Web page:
Combatting the Technician Shortage

Ways to find & keep good employees.

This article originally appeared in the May 2023 issue of THE SHOP magazine.

One of the constant issues I hear about from all shops is a shortage of skilled technicians and/or installers.

Why is this and how can we work around or with it? Let’s dive in!

Q: Why is it so hard to find & retain good employees?

We all know that the pandemic has brought about a labor shortage for numerous reasons, and you can blame whomever and/or whatever you want as the main culprit. Still, the fact remains that it is difficult to find help for many businesses, let alone specialty shops like ours.

Pay rate is a factor because it used to be you could hire a technician at a modest hourly rate and let them grow and become more valuable over time. Now the pool of individuals who are interested in working with their hands and with vehicles is smaller than ever, and the workers are expecting more.

Out of this smaller pool you must compete with car dealers, repair facilities and body shops—all of which are also struggling to find help and may be willing to pay sign-on bonuses and offer hefty compensation packages with excellent benefits to sweeten the deal. Small businesses like ours may not be able to match those offers.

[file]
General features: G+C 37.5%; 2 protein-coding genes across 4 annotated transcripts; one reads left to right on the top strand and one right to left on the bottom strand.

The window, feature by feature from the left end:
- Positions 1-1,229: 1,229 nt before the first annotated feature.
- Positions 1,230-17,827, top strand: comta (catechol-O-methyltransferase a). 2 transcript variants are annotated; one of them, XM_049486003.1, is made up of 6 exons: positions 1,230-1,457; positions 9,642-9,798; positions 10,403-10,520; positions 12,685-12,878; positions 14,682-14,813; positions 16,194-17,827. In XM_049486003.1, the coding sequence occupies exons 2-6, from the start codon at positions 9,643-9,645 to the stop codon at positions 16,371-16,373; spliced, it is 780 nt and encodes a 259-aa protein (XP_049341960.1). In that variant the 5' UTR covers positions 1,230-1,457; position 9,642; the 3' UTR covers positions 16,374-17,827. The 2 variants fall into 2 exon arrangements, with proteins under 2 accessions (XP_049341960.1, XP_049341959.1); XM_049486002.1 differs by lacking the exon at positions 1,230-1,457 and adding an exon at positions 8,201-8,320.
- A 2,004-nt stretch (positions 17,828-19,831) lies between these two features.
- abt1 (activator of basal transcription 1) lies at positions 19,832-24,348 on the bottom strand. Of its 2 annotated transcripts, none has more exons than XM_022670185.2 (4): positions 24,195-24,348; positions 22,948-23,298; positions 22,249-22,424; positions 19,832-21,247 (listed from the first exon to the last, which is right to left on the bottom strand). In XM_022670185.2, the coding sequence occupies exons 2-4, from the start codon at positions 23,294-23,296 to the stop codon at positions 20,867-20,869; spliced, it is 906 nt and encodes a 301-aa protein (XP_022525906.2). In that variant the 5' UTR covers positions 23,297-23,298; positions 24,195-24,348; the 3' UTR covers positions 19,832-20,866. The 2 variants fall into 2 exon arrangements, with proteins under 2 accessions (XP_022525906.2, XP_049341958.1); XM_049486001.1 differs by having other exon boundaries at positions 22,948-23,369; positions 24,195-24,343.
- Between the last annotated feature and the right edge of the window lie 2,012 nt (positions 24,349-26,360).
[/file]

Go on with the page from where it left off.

Meanwhile, the pool of potential employees gets even smaller as more and more young workers these days focus their attention on tech companies or remote positions that allow them to work from home. In other words, the struggle is real—it is more difficult than ever to find workers to fill our vacant positions.

The other half of that is why it’s hard to retain the employees we do have. This can be an issue because of some of the things previously mentioned, but also because of what younger technicians are looking for in a job these days.

You have likely read many articles on how the younger generations (Gen Z and younger millennials) are not as interested in money as a motivator as they are in other benefits such as time off, flexibility or growth within a company. When viewed that way, how do the positions at your shop compare?

Q: So, what do we have working in our favor?

We have a lot in our corner if you look at the big picture. You just need to use what you can do to your advantage to keep your shop staffed and motivated.

First, we have cool jobs to offer—it’s just that not everyone knows about them. Many young people don’t realize they can make a good living upgrading and restyling vehicles to make them faster, louder or just plain cooler.